From the GAIN project, funded by the EU Horizon 2020 Fund: Producing algae from smolt wastewater can increase salmon farms’ profits and maximize nutrient use
This is the third article in our series on the circular economy. This is part of a larger three-part series on sustainable aquaculture intensification in Europe, focused on precision aquaculture, sustainable feeds and circular economy. This work from the GAIN project is funded by the EU Horizon 2020 Fund. Each part in this series takes provides an introductory glance at the three topics, then explains how outputs from the GAIN project are contributing towards it, including the applicability to industry and governance.
Aquaculture waste often contains uneaten or unabsorbed nutrients, which are lost through waste discharge. In line with circular economy principles, nutrients in wastewater can be used to create valuable co-products that capture the dissolved nitrogen and phosphorous that would otherwise be discarded. Using salmon smolt wastewater for algae production is one example of this. In this type of system, the nutrients in the wastewater are used by the algae for growth.
The GAIN project partnered with Salten Havbrukspark to pilot a theoretical open decoupled aquaponics system that would produce algae from smolt wastewater. We chose a Norwegian recirculating aquaculture system (RAS), producing 1,300 metric tons of smolt per year and located in the region of Nordland, as a representative case for this sector. The algae species chosen was Ulva lactuca, also known by the common name “sea lettuce.”
According to the results of the pilot system, a theoretic full-size aquaponics system would successfully manage to recapture up to 71 percent of the dissolved nitrogen and up to 6 percent of the dissolved phosphorous deriving from smolt production wastewater. When the system was economically assessed by the Thünen Institute of Sea Fisheries, they found that the system could return a total profit of €300,000 per year by selling the high-quality algae to food markets in Asia and the lower-quality algae to the animal feed, fertilizer and chemical industries.
Aside from the potential profit, revised farming licenses or improved regulations could incentivize this type of system that maximizes the use of nutrients, minimizes waste and increases the efficiency of the food system.
The designed theoretical open decoupled aquaponics systems for U. lactuca using smolt wastewater is a promising approach. Besides potential additional returns and reducing wastewater nitrogen and phosphorus amounts, which might be required by future regulations in Europe, there could be the opportunity to increase production at the smolt farm site. In Norway, there is no precedence for increasing production by reducing the environmental loading, but it might be an option for a new facility and/or for smolt production outside of Norway to increase circular economy principles within smolt production.
The wastewater of this farm contains a yearly load of 3.9 to 5.9 metric tons of dissolved nitrogen and 2.7 to 4.9 metric tons of dissolved phosphorous. The production system was drafted for 10-hectare concrete basins with an additional area of 5.5 hectares, producing a total of 1.287 metric tons of fresh algae per year equivalent to 109 tonnes of dry matter. The production period was set from February to October, including 120 days of lower light condition (2.22 metric tons of biomass per day) and 153 days of good light condition (6.67 metric tons of biomass per day). The total algae biomass produced over the whole production period has thereby a capacity to capture up to 71 percent of the dissolved nitrogen and up to 6 percent of the dissolved phosphorous deriving from smolt production wastewater.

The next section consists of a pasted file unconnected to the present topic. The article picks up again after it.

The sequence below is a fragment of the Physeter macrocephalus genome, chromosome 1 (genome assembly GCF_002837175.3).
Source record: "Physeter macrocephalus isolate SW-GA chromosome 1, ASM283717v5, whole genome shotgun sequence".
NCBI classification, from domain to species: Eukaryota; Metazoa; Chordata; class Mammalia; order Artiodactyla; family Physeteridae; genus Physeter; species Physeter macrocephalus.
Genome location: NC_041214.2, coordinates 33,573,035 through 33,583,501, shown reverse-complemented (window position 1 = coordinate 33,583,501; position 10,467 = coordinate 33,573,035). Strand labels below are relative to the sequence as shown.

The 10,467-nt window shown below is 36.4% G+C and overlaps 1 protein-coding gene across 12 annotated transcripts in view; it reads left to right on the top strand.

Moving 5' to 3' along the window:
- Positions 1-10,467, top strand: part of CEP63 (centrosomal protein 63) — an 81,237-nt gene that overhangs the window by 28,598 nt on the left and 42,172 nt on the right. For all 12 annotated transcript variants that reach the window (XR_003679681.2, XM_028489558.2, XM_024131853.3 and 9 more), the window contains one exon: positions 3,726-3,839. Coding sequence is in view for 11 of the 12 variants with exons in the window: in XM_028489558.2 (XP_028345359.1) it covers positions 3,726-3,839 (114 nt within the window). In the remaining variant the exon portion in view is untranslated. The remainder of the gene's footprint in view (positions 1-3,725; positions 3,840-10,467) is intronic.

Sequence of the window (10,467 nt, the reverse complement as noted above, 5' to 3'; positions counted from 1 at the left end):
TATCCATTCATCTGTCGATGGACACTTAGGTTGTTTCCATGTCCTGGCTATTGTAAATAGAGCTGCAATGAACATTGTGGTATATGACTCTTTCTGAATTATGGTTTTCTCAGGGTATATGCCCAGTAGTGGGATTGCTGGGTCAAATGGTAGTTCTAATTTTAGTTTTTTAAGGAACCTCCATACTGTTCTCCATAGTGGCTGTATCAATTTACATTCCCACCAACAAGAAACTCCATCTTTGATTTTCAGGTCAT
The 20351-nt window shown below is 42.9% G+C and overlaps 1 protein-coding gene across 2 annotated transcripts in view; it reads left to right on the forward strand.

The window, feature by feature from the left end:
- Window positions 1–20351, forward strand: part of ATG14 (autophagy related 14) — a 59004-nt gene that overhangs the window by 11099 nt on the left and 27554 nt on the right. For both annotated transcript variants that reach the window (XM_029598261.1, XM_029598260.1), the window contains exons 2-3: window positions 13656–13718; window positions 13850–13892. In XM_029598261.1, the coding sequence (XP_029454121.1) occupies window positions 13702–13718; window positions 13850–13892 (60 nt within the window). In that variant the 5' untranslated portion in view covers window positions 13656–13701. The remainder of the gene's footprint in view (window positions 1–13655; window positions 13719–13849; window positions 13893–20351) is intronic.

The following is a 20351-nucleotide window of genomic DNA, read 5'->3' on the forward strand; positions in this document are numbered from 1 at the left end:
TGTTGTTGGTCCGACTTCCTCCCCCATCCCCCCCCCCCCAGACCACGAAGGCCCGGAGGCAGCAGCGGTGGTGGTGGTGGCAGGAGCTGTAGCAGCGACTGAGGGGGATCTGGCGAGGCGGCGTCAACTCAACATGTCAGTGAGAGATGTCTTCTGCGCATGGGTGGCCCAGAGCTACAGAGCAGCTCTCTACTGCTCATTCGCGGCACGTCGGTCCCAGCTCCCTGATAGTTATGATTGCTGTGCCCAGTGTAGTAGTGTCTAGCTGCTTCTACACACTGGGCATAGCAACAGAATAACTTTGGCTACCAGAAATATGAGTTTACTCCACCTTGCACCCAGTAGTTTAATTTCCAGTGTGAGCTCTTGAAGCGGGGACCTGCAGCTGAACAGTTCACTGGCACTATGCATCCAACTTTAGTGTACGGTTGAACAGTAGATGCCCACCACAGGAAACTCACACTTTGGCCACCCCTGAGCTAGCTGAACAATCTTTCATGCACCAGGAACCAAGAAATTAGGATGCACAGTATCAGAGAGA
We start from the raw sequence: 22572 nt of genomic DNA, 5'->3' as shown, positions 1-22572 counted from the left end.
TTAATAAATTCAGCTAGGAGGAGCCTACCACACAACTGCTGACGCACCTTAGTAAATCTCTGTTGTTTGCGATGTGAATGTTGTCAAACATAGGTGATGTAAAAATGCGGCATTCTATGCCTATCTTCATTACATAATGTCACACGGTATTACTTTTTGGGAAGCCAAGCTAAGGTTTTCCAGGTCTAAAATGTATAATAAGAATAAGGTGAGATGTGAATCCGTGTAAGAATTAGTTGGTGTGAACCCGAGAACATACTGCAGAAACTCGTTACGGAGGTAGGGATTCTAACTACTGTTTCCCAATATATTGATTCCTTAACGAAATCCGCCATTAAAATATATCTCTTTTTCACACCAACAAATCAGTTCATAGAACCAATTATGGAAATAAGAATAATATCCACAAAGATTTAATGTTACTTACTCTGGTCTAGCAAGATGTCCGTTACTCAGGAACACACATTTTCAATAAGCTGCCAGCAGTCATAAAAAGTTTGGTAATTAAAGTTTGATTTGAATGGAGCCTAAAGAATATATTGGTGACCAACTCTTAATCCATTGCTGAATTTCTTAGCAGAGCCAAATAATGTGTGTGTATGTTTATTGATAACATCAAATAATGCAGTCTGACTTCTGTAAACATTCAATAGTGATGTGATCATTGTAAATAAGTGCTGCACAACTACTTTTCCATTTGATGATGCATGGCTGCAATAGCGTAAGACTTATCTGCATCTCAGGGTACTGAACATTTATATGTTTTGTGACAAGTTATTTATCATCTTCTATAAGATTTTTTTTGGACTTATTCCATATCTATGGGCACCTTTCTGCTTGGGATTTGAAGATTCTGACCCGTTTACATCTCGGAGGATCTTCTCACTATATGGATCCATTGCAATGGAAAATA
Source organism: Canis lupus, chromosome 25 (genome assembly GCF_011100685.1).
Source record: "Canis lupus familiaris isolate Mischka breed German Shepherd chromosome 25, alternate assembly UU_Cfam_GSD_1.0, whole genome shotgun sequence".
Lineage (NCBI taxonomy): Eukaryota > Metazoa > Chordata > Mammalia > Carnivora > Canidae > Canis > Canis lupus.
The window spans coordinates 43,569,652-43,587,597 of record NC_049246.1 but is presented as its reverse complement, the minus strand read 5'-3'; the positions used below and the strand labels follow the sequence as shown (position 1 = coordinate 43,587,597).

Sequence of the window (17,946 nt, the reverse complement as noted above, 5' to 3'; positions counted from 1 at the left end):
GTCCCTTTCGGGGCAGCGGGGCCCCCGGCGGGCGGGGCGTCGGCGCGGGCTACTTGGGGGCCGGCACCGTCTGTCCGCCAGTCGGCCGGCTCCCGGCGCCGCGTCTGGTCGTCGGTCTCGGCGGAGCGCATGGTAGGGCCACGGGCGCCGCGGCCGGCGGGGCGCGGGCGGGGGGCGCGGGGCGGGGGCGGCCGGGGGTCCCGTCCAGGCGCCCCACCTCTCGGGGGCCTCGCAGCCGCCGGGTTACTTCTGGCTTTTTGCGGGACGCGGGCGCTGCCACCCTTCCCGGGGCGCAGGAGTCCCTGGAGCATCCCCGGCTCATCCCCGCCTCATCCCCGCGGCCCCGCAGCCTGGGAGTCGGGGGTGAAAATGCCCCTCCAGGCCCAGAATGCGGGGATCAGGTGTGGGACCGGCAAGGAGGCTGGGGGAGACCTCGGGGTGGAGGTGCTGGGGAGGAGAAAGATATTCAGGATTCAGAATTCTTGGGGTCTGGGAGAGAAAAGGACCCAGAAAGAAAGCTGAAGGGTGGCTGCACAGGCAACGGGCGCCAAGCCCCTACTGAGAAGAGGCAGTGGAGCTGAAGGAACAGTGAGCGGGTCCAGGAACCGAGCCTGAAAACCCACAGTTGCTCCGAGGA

This system requires an investment of about €2.64 million for the production system and equipment and a total of 16 employees to maintain this labor-intensive system with hand harvesting. A fully distributed costs analysis was conducted based on defined fixed and variable costs, the required operating staff, costs for initial stocking, depreciation of equipment, machinery and licensing, rent for rooms, opportunity costs and returns based on market price estimations.
Thereby, it was assumed that part of the smolt farm infrastructure could be co-used to reduce initial investment requirements. This includes the pumping system for supplying the aquaponics farm with a mixture of 30 percent smolt wastewater and 70 percent seawater as well as the farm depot for storing part of the equipment.
Further, it was assumed that U. lactuca is sold to a processor that also organizes the collection of the fresh biomass for a certain withholding of the final market returns.
The estimated weighted average returns for different qualities are €14,000 per metric ton of dry matter, allowing a total profit of 300.000 €/year. The minimum required product value to achieve cost recovery is €11,000 per metric ton of dry matter.
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Researcher – aquaculture economics
Thuenen Institute of Fisheries Ecology, Germany
Thuenen Institute of Sea Fisheries, Germany
Salten Havsbrukpark, Norway
Assistant researcher in aquatic food security
Institute of Aquaculture, University of Stirling
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